A year ago, I had my heart broken.
It’s easy to say, in retrospect, that there were signs the relationship was going to fail from the beginning. We spent too much time together from the very beginning, basing our foundation in dreams. When the fallout came, it was long and painful for more than just me-I wasn’t the only one hurt by the dissolution, and by far wasn’t nearly the one who suffered most. If anything, I got out easy, left with a handful of great memories to look back on fondly.
I am, of course, talking about when Wordsmiths Books closed in March 09.
The bookstore, which had made its home in downtown Decatur, GA (for which I’d served as Marketing, PR and events director since its inception, and had, with my friend/boss Zach, seen the project from birth to death)-had been a daily/hourly/to-the-minute part of my life, and the lives of others, for years. This isn’t about those others. It, like everything I write, is about me, and how I flew my book-weary (“weary”’s an easy word, here, “exhausted” is better, “totally damn over it” is infinitely more accurate) heart from Atlanta to New York closed off to the book industry entirely…and found true love.
Let’s be frank: when Wordsmiths closed, it sucked. IT. SUCKED. And it left a lot of people in tailspins. For me, I’d then seen the glitzy, glamorous side of publishing, but I’d also spent, at that point, way too much time nose-first in the filth of the book world and I was over it-over what I viewed as the big publishing houses’ failure to understand retail, and for most indie bookstores to understand that they need to…well, to try harder.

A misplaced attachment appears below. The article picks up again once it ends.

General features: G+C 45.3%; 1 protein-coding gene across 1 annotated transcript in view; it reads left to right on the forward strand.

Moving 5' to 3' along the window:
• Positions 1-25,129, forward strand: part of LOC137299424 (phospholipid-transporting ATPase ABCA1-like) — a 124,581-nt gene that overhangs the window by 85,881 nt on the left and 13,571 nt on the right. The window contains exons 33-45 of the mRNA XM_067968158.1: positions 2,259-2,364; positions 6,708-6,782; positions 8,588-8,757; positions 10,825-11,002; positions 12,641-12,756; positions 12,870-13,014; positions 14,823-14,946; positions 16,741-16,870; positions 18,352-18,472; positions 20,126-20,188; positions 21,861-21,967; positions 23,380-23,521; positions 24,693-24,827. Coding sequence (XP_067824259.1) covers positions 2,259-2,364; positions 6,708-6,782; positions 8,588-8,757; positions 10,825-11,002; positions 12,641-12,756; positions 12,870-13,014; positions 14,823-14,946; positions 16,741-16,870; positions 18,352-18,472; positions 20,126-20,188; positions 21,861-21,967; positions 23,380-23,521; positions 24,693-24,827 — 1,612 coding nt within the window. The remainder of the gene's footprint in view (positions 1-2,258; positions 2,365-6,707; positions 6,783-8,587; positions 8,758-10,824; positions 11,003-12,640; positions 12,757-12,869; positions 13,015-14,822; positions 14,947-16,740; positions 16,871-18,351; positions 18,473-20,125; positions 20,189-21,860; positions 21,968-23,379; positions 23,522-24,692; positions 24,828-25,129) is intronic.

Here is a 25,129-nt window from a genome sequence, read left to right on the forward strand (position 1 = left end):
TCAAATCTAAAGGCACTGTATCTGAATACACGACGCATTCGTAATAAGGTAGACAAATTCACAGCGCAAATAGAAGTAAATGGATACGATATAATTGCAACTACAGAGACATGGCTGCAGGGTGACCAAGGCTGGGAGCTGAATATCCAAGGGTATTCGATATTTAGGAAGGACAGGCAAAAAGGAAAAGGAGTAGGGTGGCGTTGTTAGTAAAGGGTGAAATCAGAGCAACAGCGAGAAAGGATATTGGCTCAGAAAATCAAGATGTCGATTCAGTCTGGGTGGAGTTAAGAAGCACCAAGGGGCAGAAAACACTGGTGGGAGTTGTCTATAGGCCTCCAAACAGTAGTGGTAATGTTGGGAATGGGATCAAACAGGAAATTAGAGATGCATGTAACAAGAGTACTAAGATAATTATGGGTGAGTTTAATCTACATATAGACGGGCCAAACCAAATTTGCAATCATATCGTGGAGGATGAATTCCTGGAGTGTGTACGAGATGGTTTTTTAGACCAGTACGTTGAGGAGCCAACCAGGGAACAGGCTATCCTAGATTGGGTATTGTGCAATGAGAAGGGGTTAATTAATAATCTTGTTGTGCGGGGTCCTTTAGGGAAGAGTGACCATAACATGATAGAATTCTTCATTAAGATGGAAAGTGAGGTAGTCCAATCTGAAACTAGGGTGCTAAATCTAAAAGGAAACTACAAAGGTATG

I was burnt out on galleys and grids and Barbara Walters’ stupid string cheese needs & her massive lack of book sales-all of it left me wanting to run as far away from publishing, from bookstores, from caring about an industry made around stupid ideas about monetizing dead trees and stupider ideas to monetize electronic dead tress, as possible. This would prove to be difficult, partially because my life plans post-Wordsmiths involved moving to New York and partially because the majority of contacts I’d amassed in the years I’d had my head up publishing’s colon were all, well, in the book biz.
But I was damned if I was going to give my heart to books ever again.
Then I came across a little bookstore called Word in a little area of Brooklyn called Greenpoint that reminded me of Decatur, GA done properly, and everything changed.
Like the great poet Kelly Clarkson once said, here’s the thing: we started out friends. The store’s manager Stephanie, basically the world’s most famous bookseller thanks to Twitter-also a friend of mine, also because of Twitter, bless you Twitter-forwarded me a position that had opened doing events at Word right when I was moving. Timing didn’t really work out, but in the process I became intrigued by the bookstore that I didn’t really know. My first free day in New York, I Hopstop’d my way to Greenpoint. This was way more difficult than it might seem. Queens, where I was living (and still live now), to Brooklyn is a three-train trek, one that I’ve become quite accustomed to now but then? Less than a week into New York, three trains was NOT something I was prepared to navigate. Also, as anyone who knows me can attest, my sense of direction is…nonexistent.